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Social Media Engagement Puts Some Excitement in Auto Brands

Social Media Engagement Puts Some Excitement in Auto Brands

By Jeff Youngs, March 05, 2012
Along with their domination of television advertising during Super Bowl XLVI, auto companies demonstrated their leadership in another area of increasing importance to American consumers: social media engagement. Several auto commercials during the Big Game carried "hash tags" to communicate with Twitter fans how they could access information quickly about the ads and automobiles they'd just seen on the screen, such as "#SoLongVampires" for the humorous spot for the Audi S7  and its daylight-mimicking, vampire-vanquishing headlights.

In fact, U.S. consumers are being reached by auto brands via Facebook, YouTube, Twitter and other social media perhaps more effectively overall than by companies in any other industry. For such a mature business, automakers were relatively quick to catch on to the marketing and communications potential of social media engagement a few years ago, and now aggressive efforts by nearly every brand are collectively keeping the industry at the front of the most irresistible trend in marketing.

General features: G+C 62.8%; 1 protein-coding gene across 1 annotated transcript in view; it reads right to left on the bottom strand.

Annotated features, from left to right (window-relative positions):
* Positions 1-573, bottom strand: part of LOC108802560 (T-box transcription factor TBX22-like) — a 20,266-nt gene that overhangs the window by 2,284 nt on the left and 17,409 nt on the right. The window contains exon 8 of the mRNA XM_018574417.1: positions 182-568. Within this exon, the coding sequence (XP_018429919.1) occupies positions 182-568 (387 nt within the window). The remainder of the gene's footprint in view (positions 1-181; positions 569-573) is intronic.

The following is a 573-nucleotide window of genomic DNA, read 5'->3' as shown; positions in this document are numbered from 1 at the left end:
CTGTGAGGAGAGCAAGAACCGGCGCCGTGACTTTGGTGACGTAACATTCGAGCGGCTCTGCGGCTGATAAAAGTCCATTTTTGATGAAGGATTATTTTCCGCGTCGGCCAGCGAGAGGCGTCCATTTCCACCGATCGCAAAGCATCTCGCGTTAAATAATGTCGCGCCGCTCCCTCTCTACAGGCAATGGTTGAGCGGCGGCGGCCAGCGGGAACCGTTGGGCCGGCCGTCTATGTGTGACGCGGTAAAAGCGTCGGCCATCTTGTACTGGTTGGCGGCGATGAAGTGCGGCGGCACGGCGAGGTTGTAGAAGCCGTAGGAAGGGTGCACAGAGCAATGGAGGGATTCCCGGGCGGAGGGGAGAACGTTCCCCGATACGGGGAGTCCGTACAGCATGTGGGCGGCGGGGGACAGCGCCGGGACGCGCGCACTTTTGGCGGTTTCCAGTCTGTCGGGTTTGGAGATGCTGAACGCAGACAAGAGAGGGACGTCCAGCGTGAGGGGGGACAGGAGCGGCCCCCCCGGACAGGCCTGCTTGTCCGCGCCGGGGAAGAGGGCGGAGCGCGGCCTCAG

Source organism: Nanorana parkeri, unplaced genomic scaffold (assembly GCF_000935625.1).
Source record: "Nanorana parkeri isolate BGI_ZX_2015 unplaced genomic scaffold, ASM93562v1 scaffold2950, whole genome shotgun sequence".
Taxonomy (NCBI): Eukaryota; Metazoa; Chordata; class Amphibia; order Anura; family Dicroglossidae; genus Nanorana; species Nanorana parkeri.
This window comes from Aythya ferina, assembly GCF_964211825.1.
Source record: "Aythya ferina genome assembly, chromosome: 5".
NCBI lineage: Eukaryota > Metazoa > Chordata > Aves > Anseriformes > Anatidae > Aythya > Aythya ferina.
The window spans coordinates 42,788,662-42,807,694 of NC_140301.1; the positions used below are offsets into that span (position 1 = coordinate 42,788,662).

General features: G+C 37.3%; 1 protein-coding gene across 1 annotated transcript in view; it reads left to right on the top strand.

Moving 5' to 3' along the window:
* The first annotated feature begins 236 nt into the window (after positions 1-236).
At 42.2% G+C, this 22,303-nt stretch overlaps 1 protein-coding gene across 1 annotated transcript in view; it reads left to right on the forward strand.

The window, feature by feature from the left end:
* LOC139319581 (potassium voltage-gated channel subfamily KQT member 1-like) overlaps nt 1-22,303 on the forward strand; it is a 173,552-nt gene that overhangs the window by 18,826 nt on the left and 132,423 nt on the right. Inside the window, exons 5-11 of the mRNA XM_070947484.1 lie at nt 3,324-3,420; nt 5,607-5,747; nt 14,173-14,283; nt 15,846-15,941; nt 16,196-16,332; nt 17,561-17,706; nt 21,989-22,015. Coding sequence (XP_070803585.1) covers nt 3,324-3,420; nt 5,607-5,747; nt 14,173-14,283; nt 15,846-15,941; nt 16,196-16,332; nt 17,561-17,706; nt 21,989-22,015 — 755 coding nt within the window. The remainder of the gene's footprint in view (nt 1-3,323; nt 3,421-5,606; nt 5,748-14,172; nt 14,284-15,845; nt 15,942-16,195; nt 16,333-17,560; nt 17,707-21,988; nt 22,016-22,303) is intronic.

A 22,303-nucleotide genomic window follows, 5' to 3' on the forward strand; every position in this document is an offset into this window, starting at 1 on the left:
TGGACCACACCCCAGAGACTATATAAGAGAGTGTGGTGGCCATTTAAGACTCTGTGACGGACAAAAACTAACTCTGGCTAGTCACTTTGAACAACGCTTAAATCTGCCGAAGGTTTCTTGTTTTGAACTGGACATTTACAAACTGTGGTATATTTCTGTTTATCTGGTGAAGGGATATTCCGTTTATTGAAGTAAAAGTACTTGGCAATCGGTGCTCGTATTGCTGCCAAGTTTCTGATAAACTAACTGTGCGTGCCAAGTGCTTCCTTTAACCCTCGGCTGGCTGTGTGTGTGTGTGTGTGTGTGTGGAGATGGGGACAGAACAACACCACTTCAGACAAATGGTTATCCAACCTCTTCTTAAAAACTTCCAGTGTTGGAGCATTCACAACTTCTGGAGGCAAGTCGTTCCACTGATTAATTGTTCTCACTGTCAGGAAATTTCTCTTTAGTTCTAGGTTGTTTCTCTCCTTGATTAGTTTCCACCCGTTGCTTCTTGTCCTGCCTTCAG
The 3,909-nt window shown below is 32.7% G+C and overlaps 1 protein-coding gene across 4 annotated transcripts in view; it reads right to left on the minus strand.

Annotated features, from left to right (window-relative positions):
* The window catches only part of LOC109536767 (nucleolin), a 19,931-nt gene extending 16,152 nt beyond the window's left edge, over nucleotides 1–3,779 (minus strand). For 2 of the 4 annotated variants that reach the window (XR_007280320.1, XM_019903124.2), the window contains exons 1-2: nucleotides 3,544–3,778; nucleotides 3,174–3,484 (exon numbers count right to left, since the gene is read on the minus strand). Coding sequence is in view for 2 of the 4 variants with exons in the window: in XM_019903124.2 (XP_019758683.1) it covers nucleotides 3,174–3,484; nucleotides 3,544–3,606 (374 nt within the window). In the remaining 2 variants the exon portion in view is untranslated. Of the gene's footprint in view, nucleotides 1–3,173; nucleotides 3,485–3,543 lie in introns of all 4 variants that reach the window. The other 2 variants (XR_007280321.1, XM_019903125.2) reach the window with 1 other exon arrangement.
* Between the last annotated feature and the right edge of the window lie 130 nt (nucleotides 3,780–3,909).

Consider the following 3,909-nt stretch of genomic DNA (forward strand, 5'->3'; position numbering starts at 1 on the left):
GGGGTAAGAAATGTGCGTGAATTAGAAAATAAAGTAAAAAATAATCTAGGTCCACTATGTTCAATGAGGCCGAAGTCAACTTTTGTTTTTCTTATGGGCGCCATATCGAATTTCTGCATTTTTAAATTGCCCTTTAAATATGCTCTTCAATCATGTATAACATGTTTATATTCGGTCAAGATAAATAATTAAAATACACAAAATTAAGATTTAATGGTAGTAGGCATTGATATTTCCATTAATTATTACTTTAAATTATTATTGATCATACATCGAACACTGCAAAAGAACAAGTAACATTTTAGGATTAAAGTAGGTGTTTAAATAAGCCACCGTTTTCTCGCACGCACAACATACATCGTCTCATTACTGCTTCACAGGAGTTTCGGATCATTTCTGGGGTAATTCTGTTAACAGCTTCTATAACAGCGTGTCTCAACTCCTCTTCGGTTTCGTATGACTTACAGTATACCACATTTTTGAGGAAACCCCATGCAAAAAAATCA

"Our overall objective with social media is to humanize our company and make sure we can tell stories in compelling ways, so people can know us," said Mary Henige, director of social media and digital communications for General Motors. "We want to use social media in large part as a platform for telling stories, and we have a lot of stories to tell."

Added Alicia Jones, manager of Honda public relations and, until recently, Honda's assistant manager of social media, "We're not just thinking in terms of pushing our message and in terms of marketing, but about what's interesting to people, what will engage people, what will humanize the brand and develop deeper relationships with customers. The overall strategy is about building loyalty by engaging with fans of both Honda  and Acura , and to help develop sales. Word of mouth has always been one of the most effective ways of selling, and online social media is the new word of mouth."